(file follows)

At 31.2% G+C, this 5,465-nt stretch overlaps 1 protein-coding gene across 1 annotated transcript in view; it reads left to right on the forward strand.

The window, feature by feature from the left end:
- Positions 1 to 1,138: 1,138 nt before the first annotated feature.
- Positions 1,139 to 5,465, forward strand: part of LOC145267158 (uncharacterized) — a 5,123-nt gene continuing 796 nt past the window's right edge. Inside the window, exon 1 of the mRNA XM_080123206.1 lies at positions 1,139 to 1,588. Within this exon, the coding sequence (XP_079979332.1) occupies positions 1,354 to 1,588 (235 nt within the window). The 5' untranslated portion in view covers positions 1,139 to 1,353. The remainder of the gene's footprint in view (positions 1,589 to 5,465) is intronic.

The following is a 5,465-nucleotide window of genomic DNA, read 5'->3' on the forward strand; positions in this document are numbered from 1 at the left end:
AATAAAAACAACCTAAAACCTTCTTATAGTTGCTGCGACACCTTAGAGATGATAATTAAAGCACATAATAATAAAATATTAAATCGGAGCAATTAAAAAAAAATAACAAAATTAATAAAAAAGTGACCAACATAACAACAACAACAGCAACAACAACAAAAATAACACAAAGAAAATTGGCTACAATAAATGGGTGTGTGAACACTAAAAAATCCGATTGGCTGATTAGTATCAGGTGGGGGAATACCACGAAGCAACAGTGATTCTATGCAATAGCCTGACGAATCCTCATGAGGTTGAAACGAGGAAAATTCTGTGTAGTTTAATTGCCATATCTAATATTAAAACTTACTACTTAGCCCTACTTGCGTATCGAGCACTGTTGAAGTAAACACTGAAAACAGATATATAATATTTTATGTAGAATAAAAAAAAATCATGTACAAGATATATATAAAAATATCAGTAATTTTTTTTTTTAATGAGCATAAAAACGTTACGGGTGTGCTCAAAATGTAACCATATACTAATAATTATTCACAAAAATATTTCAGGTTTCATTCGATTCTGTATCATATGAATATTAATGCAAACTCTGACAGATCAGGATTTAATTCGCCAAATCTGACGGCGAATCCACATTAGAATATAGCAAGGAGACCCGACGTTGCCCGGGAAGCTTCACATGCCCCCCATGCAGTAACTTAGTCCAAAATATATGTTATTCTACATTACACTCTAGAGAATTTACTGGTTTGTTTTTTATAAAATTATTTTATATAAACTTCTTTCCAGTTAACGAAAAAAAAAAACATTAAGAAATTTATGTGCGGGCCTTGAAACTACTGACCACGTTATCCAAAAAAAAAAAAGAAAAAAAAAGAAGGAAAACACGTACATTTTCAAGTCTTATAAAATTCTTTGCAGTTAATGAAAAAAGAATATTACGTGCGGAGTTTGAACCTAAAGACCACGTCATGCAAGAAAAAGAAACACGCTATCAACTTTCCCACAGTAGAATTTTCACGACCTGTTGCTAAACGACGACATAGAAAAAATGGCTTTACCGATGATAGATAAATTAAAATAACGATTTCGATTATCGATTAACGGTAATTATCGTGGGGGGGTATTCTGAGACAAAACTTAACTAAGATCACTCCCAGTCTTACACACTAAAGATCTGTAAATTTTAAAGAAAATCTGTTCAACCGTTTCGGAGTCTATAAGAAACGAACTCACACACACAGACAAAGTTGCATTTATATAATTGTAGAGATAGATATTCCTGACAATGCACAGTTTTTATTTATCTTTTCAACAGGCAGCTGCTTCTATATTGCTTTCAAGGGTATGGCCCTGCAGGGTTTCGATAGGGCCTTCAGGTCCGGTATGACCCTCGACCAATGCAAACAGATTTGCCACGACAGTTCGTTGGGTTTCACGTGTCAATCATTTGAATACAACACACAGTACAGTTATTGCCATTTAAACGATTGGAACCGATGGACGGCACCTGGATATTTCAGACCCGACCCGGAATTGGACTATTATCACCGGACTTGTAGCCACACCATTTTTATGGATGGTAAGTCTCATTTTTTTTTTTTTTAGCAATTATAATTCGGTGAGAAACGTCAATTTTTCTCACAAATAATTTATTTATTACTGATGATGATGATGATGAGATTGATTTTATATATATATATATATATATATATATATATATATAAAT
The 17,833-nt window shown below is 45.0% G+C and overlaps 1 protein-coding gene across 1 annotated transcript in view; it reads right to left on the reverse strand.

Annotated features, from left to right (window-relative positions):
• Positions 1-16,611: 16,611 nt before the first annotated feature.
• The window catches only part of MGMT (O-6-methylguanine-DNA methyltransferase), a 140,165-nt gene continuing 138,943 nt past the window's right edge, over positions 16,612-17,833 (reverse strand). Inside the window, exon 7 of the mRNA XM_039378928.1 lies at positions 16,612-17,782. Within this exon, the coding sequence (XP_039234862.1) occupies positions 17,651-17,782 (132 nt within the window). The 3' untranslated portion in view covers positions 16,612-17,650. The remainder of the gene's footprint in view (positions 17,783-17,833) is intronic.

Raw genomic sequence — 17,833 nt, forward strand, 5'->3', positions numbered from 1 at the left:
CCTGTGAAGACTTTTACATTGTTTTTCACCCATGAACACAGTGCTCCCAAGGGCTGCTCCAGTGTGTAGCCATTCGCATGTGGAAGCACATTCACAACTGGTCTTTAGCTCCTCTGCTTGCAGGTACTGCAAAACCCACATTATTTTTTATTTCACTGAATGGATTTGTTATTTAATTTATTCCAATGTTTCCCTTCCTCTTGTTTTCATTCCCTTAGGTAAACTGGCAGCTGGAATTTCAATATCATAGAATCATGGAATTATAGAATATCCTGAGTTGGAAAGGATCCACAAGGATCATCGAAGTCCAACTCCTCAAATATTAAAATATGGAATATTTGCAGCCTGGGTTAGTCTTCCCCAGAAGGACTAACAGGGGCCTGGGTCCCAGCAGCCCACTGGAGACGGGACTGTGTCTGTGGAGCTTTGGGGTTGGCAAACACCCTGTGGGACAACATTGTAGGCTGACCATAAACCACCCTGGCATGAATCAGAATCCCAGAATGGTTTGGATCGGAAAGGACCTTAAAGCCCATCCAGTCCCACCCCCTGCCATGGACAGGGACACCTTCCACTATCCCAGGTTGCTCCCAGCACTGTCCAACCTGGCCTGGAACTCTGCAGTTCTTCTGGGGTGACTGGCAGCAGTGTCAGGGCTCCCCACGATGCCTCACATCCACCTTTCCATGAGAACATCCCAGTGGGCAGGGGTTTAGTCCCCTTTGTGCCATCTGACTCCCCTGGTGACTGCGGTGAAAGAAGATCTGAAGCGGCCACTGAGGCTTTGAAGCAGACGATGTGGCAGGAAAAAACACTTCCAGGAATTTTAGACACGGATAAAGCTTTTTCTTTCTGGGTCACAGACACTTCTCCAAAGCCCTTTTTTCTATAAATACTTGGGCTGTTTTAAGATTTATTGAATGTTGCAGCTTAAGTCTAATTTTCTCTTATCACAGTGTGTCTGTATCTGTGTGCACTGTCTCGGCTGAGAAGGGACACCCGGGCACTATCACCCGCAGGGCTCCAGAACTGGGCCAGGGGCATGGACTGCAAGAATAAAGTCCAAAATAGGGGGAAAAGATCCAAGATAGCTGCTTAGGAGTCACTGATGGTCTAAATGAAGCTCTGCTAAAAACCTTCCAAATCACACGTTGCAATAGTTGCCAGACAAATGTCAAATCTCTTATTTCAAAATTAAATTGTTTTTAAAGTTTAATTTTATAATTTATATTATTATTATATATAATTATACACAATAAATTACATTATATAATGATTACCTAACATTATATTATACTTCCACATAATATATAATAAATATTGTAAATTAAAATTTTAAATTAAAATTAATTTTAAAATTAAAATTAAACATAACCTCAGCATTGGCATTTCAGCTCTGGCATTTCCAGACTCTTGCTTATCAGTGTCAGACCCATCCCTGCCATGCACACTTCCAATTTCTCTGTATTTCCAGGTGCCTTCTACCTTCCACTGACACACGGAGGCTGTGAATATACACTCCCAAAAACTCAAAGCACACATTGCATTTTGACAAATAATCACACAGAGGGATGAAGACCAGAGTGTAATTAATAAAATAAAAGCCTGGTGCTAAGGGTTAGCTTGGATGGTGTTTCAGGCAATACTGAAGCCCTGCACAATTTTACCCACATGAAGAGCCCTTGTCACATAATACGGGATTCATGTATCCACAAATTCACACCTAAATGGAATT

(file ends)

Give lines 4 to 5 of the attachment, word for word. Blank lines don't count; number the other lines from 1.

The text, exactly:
- Positions 1,139 to 5,465, forward strand: part of LOC145267158 (uncharacterized) — a 5,123-nt gene continuing 796 nt past the window's right edge. Inside the window, exon 1 of the mRNA XM_080123206.1 lies at positions 1,139 to 1,588. Within this exon, the coding sequence (XP_079979332.1) occupies positions 1,354 to 1,588 (235 nt within the window). The 5' untranslated portion in view covers positions 1,139 to 1,353. The remainder of the gene's footprint in view (positions 1,589 to 5,465) is intronic.

The following is a 5,465-nucleotide window of genomic DNA, read 5'->3' on the forward strand; positions in this document are numbered from 1 at the left end: